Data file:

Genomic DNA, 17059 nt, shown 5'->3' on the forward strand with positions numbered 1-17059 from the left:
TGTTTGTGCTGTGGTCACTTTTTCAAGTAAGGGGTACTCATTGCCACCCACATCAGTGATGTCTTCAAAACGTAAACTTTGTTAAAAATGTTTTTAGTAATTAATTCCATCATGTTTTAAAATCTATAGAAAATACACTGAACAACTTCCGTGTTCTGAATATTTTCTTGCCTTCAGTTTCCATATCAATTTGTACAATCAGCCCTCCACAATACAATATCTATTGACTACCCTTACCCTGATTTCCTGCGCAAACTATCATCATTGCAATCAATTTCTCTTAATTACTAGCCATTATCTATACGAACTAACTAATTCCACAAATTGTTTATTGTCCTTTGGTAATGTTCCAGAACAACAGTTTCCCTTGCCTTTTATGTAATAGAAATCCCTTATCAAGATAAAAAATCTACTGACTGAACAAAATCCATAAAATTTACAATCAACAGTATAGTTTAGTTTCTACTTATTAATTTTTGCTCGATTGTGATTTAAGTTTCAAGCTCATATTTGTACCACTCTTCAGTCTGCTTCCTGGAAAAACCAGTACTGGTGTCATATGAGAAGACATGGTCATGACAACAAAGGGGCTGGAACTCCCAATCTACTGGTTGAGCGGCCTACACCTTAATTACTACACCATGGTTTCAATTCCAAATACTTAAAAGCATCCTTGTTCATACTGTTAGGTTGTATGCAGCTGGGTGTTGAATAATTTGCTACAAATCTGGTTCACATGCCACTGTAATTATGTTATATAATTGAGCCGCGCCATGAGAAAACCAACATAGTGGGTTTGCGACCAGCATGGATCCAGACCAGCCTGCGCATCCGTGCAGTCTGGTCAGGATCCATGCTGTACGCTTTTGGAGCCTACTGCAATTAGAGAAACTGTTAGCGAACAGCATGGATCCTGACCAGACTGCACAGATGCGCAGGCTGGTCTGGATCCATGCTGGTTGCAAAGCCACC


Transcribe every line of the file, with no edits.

Genomic DNA, 17059 nt, shown 5'->3' on the forward strand with positions numbered 1-17059 from the left:
TGTTTGTGCTGTGGTCACTTTTTCAAGTAAGGGGTACTCATTGCCACCCACATCAGTGATGTCTTCAAAACGTAAACTTTGTTAAAAATGTTTTTAGTAATTAATTCCATCATGTTTTAAAATCTATAGAAAATACACTGAACAACTTCCGTGTTCTGAATATTTTCTTGCCTTCAGTTTCCATATCAATTTGTACAATCAGCCCTCCACAATACAATATCTATTGACTACCCTTACCCTGATTTCCTGCGCAAACTATCATCATTGCAATCAATTTCTCTTAATTACTAGCCATTATCTATACGAACTAACTAATTCCACAAATTGTTTATTGTCCTTTGGTAATGTTCCAGAACAACAGTTTCCCTTGCCTTTTATGTAATAGAAATCCCTTATCAAGATAAAAAATCTACTGACTGAACAAAATCCATAAAATTTACAATCAACAGTATAGTTTAGTTTCTACTTATTAATTTTTGCTCGATTGTGATTTAAGTTTCAAGCTCATATTTGTACCACTCTTCAGTCTGCTTCCTGGAAAAACCAGTACTGGTGTCATATGAGAAGACATGGTCATGACAACAAAGGGGCTGGAACTCCCAATCTACTGGTTGAGCGGCCTACACCTTAATTACTACACCATGGTTTCAATTCCAAATACTTAAAAGCATCCTTGTTCATACTGTTAGGTTGTATGCAGCTGGGTGTTGAATAATTTGCTACAAATCTGGTTCACATGCCACTGTAATTATGTTATATAATTGAGCCGCGCCATGAGAAAACCAACATAGTGGGTTTGCGACCAGCATGGATCCAGACCAGCCTGCGCATCCGTGCAGTCTGGTCAGGATCCATGCTGTACGCTTTTGGAGCCTACTGCAATTAGAGAAACTGTTAGCGAACAGCATGGATCCTGACCAGACTGCACAGATGCGCAGGCTGGTCTGGATCCATGCTGGTTGCAAAGCCACC